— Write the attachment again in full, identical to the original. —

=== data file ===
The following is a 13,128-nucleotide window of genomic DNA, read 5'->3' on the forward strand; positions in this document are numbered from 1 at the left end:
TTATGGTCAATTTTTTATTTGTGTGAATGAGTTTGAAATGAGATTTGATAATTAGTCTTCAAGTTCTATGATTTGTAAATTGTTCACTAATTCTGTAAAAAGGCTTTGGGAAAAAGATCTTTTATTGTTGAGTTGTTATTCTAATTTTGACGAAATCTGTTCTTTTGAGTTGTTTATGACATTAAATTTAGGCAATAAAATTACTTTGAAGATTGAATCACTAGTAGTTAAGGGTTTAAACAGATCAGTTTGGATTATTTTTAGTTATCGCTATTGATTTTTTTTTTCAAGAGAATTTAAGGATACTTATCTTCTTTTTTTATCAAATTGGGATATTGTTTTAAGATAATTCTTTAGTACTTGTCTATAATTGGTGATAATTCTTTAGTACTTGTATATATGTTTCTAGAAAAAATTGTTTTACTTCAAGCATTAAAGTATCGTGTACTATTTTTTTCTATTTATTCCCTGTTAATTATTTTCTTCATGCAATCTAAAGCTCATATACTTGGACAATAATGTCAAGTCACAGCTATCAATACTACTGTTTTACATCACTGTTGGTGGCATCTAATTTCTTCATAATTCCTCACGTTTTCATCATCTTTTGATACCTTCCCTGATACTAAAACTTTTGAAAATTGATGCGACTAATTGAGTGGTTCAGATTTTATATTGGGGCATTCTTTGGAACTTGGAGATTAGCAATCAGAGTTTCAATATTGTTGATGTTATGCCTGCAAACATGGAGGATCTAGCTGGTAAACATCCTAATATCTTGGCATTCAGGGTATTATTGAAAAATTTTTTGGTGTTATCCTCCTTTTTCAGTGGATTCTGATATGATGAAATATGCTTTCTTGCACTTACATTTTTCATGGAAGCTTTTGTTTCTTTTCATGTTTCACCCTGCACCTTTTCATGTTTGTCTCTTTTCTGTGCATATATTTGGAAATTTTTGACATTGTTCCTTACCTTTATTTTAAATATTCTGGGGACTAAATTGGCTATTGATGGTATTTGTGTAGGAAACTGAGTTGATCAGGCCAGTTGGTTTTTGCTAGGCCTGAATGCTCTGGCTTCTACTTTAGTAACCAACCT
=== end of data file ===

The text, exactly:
The following is a 13,128-nucleotide window of genomic DNA, read 5'->3' on the forward strand; positions in this document are numbered from 1 at the left end:
TTATGGTCAATTTTTTATTTGTGTGAATGAGTTTGAAATGAGATTTGATAATTAGTCTTCAAGTTCTATGATTTGTAAATTGTTCACTAATTCTGTAAAAAGGCTTTGGGAAAAAGATCTTTTATTGTTGAGTTGTTATTCTAATTTTGACGAAATCTGTTCTTTTGAGTTGTTTATGACATTAAATTTAGGCAATAAAATTACTTTGAAGATTGAATCACTAGTAGTTAAGGGTTTAAACAGATCAGTTTGGATTATTTTTAGTTATCGCTATTGATTTTTTTTTTCAAGAGAATTTAAGGATACTTATCTTCTTTTTTTATCAAATTGGGATATTGTTTTAAGATAATTCTTTAGTACTTGTCTATAATTGGTGATAATTCTTTAGTACTTGTATATATGTTTCTAGAAAAAATTGTTTTACTTCAAGCATTAAAGTATCGTGTACTATTTTTTTCTATTTATTCCCTGTTAATTATTTTCTTCATGCAATCTAAAGCTCATATACTTGGACAATAATGTCAAGTCACAGCTATCAATACTACTGTTTTACATCACTGTTGGTGGCATCTAATTTCTTCATAATTCCTCACGTTTTCATCATCTTTTGATACCTTCCCTGATACTAAAACTTTTGAAAATTGATGCGACTAATTGAGTGGTTCAGATTTTATATTGGGGCATTCTTTGGAACTTGGAGATTAGCAATCAGAGTTTCAATATTGTTGATGTTATGCCTGCAAACATGGAGGATCTAGCTGGTAAACATCCTAATATCTTGGCATTCAGGGTATTATTGAAAAATTTTTTGGTGTTATCCTCCTTTTTCAGTGGATTCTGATATGATGAAATATGCTTTCTTGCACTTACATTTTTCATGGAAGCTTTTGTTTCTTTTCATGTTTCACCCTGCACCTTTTCATGTTTGTCTCTTTTCTGTGCATATATTTGGAAATTTTTGACATTGTTCCTTACCTTTATTTTAAATATTCTGGGGACTAAATTGGCTATTGATGGTATTTGTGTAGGAAACTGAGTTGATCAGGCCAGTTGGTTTTTGCTAGGCCTGAATGCTCTGGCTTCTACTTTAGTAACCAACCT